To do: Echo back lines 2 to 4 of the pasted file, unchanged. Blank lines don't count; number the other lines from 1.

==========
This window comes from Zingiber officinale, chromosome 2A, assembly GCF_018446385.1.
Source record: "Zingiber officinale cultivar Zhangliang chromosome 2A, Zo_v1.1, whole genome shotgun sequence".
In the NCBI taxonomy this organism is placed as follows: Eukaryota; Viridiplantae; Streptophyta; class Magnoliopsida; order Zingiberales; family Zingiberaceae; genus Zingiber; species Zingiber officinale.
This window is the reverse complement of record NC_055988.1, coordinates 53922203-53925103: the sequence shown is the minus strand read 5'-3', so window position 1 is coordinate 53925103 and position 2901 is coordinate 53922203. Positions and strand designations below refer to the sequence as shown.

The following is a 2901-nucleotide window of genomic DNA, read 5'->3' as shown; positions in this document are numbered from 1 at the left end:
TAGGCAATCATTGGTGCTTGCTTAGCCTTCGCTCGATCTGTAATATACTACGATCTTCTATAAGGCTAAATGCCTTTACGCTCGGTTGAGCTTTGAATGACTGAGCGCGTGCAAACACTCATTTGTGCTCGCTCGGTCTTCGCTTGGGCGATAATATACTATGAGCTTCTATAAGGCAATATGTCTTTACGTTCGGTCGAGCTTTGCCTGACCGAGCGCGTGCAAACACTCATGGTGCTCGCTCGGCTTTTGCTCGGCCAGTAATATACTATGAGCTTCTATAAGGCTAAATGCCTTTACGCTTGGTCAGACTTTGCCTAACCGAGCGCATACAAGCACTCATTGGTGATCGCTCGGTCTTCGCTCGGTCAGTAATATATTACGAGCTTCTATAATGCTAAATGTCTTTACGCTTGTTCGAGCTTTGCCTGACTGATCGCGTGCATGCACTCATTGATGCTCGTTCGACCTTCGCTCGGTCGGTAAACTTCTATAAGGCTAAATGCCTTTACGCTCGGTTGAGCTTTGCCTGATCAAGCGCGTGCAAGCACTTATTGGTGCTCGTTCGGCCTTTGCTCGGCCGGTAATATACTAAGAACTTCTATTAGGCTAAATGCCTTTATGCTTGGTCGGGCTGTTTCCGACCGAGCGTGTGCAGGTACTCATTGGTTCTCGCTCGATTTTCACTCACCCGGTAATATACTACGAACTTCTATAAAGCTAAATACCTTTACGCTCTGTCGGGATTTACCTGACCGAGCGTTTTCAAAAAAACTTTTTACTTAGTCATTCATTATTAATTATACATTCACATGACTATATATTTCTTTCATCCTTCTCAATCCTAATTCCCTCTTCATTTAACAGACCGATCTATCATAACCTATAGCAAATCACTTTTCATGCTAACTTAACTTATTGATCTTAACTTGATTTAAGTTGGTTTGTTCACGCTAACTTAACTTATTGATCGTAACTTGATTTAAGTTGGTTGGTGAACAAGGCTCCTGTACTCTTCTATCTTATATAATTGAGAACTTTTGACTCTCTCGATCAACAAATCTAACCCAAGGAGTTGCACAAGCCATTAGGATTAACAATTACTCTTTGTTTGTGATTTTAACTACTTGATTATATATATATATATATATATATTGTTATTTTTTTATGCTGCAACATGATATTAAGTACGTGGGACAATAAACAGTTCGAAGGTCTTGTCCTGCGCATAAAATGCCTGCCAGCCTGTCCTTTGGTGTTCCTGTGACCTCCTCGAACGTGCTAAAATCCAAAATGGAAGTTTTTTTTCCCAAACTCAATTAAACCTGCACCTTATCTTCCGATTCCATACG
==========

Source record: "Zingiber officinale cultivar Zhangliang chromosome 2A, Zo_v1.1, whole genome shotgun sequence".
In the NCBI taxonomy this organism is placed as follows: Eukaryota; Viridiplantae; Streptophyta; class Magnoliopsida; order Zingiberales; family Zingiberaceae; genus Zingiber; species Zingiber officinale.
This window is the reverse complement of record NC_055988.1, coordinates 53922203-53925103: the sequence shown is the minus strand read 5'-3', so window position 1 is coordinate 53925103 and position 2901 is coordinate 53922203. Positions and strand designations below refer to the sequence as shown.